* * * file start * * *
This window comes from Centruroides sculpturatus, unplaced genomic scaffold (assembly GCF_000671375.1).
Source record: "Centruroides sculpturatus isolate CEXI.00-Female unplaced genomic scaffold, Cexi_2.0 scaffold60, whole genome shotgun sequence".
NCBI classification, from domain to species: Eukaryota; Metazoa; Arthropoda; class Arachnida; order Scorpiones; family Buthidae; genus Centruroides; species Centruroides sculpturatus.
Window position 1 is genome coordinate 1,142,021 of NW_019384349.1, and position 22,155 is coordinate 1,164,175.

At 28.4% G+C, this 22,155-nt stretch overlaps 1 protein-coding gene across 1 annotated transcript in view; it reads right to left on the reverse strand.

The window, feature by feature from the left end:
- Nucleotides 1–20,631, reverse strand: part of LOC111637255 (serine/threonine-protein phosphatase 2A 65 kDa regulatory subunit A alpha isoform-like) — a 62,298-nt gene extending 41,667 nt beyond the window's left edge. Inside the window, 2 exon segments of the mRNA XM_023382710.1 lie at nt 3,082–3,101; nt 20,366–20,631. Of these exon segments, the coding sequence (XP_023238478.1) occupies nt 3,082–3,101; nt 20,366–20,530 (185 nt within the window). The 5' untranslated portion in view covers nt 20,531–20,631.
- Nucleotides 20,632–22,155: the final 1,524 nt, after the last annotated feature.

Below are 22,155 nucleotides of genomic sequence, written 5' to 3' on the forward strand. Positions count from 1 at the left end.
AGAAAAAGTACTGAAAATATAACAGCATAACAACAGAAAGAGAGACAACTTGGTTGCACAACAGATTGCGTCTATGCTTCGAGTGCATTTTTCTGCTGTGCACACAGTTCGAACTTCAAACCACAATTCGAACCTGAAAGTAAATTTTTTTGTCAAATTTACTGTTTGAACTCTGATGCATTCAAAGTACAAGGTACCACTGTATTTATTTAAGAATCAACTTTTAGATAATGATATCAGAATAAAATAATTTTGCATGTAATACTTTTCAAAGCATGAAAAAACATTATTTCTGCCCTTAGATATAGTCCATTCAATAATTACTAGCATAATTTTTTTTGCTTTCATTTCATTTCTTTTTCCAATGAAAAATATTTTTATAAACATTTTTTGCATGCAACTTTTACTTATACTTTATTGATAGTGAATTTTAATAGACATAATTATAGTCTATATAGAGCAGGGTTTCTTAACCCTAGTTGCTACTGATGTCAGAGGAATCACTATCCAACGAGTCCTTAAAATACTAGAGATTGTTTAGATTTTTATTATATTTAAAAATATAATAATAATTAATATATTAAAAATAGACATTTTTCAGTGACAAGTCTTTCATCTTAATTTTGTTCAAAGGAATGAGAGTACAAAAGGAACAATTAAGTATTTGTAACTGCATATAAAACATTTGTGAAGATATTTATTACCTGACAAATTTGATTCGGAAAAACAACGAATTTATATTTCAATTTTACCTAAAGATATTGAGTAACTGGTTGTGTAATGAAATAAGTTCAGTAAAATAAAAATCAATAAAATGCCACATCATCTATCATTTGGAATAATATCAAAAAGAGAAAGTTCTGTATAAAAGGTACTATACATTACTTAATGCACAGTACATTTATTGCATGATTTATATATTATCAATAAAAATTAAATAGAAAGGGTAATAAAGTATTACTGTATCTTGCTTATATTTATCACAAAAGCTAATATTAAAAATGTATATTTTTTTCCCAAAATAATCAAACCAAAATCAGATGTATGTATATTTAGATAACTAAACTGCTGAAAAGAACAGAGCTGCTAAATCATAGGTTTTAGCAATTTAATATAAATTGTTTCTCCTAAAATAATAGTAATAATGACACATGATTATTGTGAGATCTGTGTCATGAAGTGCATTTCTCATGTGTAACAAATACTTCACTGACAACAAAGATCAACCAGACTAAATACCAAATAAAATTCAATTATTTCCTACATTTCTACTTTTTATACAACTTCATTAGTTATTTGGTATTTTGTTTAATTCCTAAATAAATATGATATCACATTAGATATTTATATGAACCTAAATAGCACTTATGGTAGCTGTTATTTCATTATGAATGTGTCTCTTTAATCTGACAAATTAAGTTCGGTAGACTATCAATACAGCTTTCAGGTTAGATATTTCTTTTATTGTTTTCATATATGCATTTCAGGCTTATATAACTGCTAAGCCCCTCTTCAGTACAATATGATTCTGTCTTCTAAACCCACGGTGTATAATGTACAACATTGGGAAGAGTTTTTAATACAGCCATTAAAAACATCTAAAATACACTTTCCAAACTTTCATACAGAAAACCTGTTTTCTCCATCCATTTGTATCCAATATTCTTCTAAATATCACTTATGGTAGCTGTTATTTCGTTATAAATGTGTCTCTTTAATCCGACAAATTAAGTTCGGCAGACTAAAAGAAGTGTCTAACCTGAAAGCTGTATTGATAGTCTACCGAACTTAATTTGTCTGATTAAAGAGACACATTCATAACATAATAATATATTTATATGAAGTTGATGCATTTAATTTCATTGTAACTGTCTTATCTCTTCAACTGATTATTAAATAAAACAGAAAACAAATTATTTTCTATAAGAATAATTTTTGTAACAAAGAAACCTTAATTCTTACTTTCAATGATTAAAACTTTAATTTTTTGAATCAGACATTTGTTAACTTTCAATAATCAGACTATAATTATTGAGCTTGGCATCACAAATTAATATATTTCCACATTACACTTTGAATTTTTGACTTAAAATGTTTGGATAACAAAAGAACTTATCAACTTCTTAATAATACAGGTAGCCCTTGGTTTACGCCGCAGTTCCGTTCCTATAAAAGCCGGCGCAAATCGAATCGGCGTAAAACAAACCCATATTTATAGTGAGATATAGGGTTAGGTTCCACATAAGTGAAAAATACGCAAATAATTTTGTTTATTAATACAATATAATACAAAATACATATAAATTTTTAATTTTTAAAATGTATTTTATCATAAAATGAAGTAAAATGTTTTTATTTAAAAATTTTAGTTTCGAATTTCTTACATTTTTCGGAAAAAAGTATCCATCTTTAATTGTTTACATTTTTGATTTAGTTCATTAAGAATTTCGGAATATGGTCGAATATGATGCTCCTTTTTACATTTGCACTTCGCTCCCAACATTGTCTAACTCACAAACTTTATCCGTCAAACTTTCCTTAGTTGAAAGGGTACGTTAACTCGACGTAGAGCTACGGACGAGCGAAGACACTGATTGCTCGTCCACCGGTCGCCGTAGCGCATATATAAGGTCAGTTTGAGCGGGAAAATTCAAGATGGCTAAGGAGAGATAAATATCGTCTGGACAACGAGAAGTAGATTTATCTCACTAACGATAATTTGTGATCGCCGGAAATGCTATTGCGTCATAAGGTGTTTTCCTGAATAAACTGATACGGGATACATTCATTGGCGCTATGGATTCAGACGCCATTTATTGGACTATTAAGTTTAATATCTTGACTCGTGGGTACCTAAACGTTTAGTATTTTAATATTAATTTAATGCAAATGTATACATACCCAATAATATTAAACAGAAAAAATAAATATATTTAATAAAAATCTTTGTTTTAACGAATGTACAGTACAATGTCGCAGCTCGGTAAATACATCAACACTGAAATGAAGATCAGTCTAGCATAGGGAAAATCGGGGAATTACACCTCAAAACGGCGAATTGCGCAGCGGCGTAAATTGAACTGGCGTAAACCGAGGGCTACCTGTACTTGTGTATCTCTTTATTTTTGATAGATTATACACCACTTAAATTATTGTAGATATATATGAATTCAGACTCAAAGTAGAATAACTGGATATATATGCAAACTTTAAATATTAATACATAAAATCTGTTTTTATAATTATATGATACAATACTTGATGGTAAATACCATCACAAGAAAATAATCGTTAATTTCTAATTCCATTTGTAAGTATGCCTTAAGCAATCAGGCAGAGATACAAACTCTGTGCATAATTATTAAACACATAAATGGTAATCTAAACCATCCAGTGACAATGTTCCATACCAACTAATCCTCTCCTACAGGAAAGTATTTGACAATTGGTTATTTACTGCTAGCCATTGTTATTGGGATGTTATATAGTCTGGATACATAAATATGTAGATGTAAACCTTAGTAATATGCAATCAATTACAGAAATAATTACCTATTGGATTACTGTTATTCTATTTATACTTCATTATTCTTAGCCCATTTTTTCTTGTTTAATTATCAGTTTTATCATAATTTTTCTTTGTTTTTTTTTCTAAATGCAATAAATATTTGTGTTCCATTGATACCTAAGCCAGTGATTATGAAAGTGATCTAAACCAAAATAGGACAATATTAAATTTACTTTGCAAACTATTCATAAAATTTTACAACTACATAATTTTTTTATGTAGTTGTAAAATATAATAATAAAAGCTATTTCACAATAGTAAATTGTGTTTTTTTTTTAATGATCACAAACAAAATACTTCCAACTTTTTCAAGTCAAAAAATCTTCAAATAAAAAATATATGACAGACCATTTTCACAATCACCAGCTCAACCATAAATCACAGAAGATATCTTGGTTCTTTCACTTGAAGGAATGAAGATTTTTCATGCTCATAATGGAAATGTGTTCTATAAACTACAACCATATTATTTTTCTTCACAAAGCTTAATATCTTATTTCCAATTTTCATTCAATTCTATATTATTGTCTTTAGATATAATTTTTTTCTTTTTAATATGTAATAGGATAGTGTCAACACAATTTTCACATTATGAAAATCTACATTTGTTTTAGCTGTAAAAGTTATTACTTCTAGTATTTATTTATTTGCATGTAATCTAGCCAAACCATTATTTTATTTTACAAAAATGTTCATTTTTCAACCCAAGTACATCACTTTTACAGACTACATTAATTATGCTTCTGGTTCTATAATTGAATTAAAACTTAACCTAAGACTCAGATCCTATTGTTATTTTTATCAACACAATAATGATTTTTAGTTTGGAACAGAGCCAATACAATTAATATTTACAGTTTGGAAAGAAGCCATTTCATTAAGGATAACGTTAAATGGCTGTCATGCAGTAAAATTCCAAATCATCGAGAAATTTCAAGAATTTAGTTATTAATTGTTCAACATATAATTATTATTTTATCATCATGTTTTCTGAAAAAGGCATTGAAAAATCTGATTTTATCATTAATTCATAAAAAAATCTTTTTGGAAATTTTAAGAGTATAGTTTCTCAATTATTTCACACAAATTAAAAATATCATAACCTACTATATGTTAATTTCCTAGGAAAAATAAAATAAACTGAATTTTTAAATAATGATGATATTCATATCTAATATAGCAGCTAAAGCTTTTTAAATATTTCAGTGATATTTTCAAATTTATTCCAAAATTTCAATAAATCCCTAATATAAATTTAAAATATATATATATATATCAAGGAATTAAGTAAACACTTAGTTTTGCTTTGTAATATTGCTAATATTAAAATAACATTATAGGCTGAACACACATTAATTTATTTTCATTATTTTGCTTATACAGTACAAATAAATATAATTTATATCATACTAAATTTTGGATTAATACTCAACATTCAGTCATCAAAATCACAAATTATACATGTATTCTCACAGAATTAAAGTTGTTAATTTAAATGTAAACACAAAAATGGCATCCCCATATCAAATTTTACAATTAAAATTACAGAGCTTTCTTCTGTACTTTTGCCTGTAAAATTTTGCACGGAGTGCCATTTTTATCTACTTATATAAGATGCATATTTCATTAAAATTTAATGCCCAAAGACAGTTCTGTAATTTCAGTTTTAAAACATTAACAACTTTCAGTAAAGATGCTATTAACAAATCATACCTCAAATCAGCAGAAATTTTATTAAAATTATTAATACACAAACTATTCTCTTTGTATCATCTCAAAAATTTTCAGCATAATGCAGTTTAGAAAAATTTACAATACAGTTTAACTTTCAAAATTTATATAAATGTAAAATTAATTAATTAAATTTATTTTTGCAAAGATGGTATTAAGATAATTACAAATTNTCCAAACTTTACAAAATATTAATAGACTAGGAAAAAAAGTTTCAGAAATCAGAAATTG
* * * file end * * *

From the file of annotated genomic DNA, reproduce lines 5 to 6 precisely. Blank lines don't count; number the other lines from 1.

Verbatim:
At 28.4% G+C, this 22,155-nt stretch overlaps 1 protein-coding gene across 1 annotated transcript in view; it reads right to left on the reverse strand.

The window, feature by feature from the left end: